NOTE: THIS IS AN EDIT-FREE ZONE.
Since so many have emailed on this topic–both members of my Aids4Writers@yahoogroups.com group and writers who are not–I thought it would save time and effort to just post this question and answer article here. Please note that the question is multi-part, and that the responses I’ve given are no more than my own personal opinions.
I’ll try to respond to this in-depth question as best I am able, but realize, I have an outsider’s perspective, as the rest of us do. Only Harlequin and those inside it can relate their reasons for changing lines as they do.
Question, Part 1: Through other sources I have heard that Harlequin Romance and Silhouette Romance are going to be discontinued and a new sweet series of 6 titles per month released from the London office. If this is true, and I have yet to see Harlequin confirm officially but maybe they have and I just haven’t seen it yet, what is it saying about romance sales and the state of the market?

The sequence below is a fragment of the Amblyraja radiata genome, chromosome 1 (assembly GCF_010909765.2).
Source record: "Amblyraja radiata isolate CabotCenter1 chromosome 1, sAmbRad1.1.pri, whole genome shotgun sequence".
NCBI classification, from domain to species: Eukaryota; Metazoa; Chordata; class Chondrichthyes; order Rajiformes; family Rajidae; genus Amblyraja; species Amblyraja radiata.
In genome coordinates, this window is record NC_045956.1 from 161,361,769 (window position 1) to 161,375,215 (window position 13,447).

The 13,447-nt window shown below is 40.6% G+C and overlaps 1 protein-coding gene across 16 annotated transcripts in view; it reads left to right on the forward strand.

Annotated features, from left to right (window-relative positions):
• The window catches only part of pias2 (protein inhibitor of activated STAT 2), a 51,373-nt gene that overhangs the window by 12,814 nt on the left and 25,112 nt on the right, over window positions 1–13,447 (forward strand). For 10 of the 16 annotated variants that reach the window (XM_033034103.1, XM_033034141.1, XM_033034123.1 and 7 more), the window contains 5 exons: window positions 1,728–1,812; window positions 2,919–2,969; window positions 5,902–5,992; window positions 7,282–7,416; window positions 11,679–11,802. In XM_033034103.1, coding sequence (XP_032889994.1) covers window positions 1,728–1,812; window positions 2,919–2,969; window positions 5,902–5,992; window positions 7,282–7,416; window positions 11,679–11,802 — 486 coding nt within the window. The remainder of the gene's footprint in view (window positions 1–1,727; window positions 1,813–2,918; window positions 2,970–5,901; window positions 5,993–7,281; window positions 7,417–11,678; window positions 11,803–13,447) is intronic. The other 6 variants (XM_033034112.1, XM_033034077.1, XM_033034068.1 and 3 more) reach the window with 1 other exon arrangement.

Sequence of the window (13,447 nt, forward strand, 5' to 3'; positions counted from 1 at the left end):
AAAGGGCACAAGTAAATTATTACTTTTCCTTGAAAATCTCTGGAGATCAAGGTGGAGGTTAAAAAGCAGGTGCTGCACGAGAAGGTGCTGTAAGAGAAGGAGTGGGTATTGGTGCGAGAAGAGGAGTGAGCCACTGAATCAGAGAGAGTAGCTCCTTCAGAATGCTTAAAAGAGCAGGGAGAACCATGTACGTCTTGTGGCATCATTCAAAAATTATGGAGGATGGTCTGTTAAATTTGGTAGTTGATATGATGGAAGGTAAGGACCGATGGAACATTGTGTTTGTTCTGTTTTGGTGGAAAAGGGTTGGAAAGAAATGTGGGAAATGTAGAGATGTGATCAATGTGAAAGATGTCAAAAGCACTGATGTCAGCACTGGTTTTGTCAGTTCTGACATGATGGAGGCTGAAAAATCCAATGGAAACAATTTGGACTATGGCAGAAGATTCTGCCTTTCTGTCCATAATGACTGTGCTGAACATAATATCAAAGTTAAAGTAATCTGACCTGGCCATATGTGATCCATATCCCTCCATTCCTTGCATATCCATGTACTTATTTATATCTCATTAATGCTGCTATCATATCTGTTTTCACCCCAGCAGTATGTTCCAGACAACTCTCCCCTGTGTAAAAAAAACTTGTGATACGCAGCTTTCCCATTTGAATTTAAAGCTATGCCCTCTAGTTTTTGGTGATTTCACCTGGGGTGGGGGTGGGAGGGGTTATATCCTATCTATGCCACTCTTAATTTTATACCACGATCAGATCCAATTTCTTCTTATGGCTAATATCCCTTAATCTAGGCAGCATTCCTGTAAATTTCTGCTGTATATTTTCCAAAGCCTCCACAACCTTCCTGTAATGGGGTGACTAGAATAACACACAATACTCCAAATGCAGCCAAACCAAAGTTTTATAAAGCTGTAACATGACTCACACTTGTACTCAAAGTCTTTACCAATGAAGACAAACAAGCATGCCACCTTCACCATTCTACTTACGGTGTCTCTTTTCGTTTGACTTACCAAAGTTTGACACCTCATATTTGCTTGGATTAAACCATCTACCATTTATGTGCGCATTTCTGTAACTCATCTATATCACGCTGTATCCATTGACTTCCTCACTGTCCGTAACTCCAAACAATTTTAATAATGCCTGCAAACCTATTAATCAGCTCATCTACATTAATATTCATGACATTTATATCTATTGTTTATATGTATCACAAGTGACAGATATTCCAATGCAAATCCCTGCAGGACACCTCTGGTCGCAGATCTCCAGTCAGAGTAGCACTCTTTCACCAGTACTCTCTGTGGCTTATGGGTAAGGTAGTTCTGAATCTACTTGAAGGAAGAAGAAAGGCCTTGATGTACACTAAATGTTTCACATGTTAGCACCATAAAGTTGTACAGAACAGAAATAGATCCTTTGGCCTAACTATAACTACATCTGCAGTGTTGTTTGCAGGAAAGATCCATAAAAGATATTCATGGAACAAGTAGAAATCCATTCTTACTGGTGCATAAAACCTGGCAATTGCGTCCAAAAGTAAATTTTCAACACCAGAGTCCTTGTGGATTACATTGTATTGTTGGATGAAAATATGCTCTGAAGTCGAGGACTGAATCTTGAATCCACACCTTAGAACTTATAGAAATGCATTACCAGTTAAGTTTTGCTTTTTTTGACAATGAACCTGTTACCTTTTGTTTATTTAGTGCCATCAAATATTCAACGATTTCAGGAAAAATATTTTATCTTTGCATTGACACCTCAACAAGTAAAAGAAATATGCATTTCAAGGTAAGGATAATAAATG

I have heard through an agent that Harlequin is combining the Harlequin Romance novels and the Silhouette Romance novels. Looking at this in historical perspective, before Silhouette became a part of Harlequin, these novels were direct competitors. Many expected once HQ acquired Silhouette that these two lines would be merged. But a lot of years have passed and the lines enjoyed success, and my guess is that strong sales made combining the lines not in the company’s best interests.
Now, with reader tastes veering away from the more traditional novels, and with the arrival of inspirational series by several companies, these lines are again competing separately for market share. I believe that due to the diversity in the market, it is no longer cost effective for Harlequin to have both lines functioning. They are competing against each other as well as the rest of the market. By combining them, the company is then competing against others. Again, this is my guess.